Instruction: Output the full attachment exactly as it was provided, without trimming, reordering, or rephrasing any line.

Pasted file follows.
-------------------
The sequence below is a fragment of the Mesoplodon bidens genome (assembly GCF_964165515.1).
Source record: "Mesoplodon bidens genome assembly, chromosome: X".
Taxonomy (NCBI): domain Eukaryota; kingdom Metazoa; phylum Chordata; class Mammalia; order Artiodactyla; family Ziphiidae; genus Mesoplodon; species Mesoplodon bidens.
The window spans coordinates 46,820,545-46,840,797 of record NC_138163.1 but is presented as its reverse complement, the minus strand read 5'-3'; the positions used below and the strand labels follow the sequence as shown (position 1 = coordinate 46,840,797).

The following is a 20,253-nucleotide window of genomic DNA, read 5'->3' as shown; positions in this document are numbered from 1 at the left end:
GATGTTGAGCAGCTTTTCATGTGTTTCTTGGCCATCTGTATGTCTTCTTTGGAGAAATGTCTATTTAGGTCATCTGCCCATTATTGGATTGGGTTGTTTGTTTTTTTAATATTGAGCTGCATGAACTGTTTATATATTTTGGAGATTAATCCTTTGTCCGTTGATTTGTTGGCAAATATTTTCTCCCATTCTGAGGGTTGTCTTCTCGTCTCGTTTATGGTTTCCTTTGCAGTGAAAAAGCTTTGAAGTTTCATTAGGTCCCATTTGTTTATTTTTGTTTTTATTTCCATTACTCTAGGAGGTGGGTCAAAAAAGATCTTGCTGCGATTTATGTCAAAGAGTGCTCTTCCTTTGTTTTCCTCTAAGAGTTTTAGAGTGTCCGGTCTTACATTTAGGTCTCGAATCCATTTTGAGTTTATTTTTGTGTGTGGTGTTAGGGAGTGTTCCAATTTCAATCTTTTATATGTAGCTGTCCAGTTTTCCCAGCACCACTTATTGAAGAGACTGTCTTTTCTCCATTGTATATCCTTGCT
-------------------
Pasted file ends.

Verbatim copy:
The sequence below is a fragment of the Mesoplodon bidens genome (assembly GCF_964165515.1).
Source record: "Mesoplodon bidens genome assembly, chromosome: X".
Taxonomy (NCBI): domain Eukaryota; kingdom Metazoa; phylum Chordata; class Mammalia; order Artiodactyla; family Ziphiidae; genus Mesoplodon; species Mesoplodon bidens.
The window spans coordinates 46,820,545-46,840,797 of record NC_138163.1 but is presented as its reverse complement, the minus strand read 5'-3'; the positions used below and the strand labels follow the sequence as shown (position 1 = coordinate 46,840,797).

The following is a 20,253-nucleotide window of genomic DNA, read 5'->3' as shown; positions in this document are numbered from 1 at the left end:
GATGTTGAGCAGCTTTTCATGTGTTTCTTGGCCATCTGTATGTCTTCTTTGGAGAAATGTCTATTTAGGTCATCTGCCCATTATTGGATTGGGTTGTTTGTTTTTTTAATATTGAGCTGCATGAACTGTTTATATATTTTGGAGATTAATCCTTTGTCCGTTGATTTGTTGGCAAATATTTTCTCCCATTCTGAGGGTTGTCTTCTCGTCTCGTTTATGGTTTCCTTTGCAGTGAAAAAGCTTTGAAGTTTCATTAGGTCCCATTTGTTTATTTTTGTTTTTATTTCCATTACTCTAGGAGGTGGGTCAAAAAAGATCTTGCTGCGATTTATGTCAAAGAGTGCTCTTCCTTTGTTTTCCTCTAAGAGTTTTAGAGTGTCCGGTCTTACATTTAGGTCTCGAATCCATTTTGAGTTTATTTTTGTGTGTGGTGTTAGGGAGTGTTCCAATTTCAATCTTTTATATGTAGCTGTCCAGTTTTCCCAGCACCACTTATTGAAGAGACTGTCTTTTCTCCATTGTATATCCTTGCT